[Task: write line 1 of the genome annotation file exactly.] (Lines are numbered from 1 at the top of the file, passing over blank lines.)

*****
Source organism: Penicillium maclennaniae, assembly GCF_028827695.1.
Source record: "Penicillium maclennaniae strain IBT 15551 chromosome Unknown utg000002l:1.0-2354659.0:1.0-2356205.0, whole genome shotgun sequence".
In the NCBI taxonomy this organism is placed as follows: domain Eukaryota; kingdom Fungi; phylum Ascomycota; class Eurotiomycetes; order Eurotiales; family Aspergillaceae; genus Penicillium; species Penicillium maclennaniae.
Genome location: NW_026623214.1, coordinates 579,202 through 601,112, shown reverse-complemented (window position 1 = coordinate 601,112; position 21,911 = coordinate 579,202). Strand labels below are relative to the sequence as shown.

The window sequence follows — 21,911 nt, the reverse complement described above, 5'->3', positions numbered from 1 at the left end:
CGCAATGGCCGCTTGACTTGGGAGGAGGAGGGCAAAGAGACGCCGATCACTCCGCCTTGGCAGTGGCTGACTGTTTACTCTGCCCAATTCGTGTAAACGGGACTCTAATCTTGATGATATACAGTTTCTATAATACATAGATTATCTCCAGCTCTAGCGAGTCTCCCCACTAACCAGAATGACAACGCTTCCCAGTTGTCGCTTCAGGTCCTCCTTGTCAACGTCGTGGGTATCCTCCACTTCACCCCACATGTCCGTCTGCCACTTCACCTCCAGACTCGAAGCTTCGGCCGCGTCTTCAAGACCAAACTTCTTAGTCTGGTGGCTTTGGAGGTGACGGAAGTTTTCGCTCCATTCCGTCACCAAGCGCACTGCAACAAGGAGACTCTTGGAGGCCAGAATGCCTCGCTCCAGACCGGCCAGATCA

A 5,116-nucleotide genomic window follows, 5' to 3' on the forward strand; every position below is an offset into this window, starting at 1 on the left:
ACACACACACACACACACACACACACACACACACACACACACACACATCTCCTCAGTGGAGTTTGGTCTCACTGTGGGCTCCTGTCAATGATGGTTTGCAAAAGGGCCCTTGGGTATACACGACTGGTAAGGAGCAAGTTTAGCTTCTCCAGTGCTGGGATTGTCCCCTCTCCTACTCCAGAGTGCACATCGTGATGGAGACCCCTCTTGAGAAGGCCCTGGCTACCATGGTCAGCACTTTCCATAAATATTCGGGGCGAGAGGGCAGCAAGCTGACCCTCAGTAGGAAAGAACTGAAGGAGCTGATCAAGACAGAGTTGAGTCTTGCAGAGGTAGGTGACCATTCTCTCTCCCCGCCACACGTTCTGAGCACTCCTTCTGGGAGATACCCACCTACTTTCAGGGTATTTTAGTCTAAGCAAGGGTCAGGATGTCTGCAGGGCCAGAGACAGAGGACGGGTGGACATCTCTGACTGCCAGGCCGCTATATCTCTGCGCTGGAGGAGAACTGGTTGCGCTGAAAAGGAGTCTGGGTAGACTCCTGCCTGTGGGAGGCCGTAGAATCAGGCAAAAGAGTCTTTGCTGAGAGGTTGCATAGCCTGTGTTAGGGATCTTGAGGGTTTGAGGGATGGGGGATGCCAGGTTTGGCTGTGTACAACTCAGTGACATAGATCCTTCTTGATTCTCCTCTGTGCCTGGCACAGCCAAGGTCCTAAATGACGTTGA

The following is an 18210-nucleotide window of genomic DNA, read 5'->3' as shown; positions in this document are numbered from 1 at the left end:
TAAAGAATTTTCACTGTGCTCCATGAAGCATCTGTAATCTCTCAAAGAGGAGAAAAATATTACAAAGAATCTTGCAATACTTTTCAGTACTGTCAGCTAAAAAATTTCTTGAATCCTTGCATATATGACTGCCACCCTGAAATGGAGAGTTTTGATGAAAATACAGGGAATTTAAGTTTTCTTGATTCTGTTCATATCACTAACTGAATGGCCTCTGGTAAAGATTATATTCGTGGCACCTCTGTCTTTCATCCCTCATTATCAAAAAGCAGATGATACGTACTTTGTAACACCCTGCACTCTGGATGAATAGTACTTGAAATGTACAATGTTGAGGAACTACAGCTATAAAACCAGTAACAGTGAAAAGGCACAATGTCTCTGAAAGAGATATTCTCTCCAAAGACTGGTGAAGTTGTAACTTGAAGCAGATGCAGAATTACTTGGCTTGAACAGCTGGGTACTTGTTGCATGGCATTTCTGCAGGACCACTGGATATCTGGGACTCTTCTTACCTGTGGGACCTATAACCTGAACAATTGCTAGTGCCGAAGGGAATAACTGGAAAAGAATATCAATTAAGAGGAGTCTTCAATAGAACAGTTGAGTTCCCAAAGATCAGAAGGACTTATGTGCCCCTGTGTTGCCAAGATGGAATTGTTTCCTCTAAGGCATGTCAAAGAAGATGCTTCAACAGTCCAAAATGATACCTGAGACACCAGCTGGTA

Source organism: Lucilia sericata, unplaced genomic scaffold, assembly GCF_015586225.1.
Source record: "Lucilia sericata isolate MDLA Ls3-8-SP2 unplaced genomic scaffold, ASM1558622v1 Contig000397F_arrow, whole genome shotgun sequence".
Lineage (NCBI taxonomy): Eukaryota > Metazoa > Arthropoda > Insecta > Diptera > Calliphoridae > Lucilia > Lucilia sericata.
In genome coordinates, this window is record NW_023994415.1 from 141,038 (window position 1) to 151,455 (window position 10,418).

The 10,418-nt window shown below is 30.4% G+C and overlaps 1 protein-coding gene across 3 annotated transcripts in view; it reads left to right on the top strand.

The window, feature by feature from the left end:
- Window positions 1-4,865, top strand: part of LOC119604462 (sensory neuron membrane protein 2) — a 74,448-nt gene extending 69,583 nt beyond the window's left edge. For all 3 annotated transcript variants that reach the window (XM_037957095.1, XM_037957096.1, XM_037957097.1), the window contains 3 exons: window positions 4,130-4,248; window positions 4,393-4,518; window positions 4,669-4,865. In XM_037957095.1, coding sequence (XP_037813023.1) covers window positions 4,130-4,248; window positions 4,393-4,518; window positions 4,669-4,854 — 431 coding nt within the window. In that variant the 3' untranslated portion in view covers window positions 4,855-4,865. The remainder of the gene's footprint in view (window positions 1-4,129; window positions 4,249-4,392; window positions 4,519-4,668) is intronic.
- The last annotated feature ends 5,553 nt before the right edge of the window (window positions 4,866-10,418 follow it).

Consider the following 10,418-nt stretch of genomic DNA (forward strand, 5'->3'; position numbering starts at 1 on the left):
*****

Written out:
Source organism: Penicillium maclennaniae, assembly GCF_028827695.1.